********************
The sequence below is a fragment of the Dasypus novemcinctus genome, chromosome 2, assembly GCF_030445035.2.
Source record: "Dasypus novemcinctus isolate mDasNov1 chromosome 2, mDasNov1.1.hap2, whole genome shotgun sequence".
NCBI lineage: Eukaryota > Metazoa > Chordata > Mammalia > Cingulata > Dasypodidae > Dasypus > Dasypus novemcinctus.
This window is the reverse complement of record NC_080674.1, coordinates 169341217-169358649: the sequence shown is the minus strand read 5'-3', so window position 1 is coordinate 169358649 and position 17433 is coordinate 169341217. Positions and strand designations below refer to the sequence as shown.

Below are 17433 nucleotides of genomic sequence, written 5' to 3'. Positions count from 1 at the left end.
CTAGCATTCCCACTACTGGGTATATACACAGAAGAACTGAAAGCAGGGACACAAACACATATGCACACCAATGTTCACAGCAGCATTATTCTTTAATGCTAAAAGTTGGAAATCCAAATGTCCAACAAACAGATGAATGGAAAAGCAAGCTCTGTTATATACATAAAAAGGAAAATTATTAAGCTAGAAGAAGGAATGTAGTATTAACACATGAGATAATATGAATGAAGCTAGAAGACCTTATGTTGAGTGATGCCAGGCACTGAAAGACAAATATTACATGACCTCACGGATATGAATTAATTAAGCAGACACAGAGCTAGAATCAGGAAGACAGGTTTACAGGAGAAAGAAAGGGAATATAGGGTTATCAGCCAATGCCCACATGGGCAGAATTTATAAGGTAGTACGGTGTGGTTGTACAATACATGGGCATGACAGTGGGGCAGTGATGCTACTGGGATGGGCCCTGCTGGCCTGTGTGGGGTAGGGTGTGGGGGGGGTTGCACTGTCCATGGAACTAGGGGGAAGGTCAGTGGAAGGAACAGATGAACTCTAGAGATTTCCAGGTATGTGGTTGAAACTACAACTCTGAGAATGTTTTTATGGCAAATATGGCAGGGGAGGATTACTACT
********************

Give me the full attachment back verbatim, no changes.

The sequence below is a fragment of the Dasypus novemcinctus genome, chromosome 2, assembly GCF_030445035.2.
Source record: "Dasypus novemcinctus isolate mDasNov1 chromosome 2, mDasNov1.1.hap2, whole genome shotgun sequence".
NCBI lineage: Eukaryota > Metazoa > Chordata > Mammalia > Cingulata > Dasypodidae > Dasypus > Dasypus novemcinctus.
This window is the reverse complement of record NC_080674.1, coordinates 169341217-169358649: the sequence shown is the minus strand read 5'-3', so window position 1 is coordinate 169358649 and position 17433 is coordinate 169341217. Positions and strand designations below refer to the sequence as shown.

Below are 17433 nucleotides of genomic sequence, written 5' to 3'. Positions count from 1 at the left end.
CTAGCATTCCCACTACTGGGTATATACACAGAAGAACTGAAAGCAGGGACACAAACACATATGCACACCAATGTTCACAGCAGCATTATTCTTTAATGCTAAAAGTTGGAAATCCAAATGTCCAACAAACAGATGAATGGAAAAGCAAGCTCTGTTATATACATAAAAAGGAAAATTATTAAGCTAGAAGAAGGAATGTAGTATTAACACATGAGATAATATGAATGAAGCTAGAAGACCTTATGTTGAGTGATGCCAGGCACTGAAAGACAAATATTACATGACCTCACGGATATGAATTAATTAAGCAGACACAGAGCTAGAATCAGGAAGACAGGTTTACAGGAGAAAGAAAGGGAATATAGGGTTATCAGCCAATGCCCACATGGGCAGAATTTATAAGGTAGTACGGTGTGGTTGTACAATACATGGGCATGACAGTGGGGCAGTGATGCTACTGGGATGGGCCCTGCTGGCCTGTGTGGGGTAGGGTGTGGGGGGGGTTGCACTGTCCATGGAACTAGGGGGAAGGTCAGTGGAAGGAACAGATGAACTCTAGAGATTTCCAGGTATGTGGTTGAAACTACAACTCTGAGAATGTTTTTATGGCAAATATGGCAGGGGAGGATTACTACT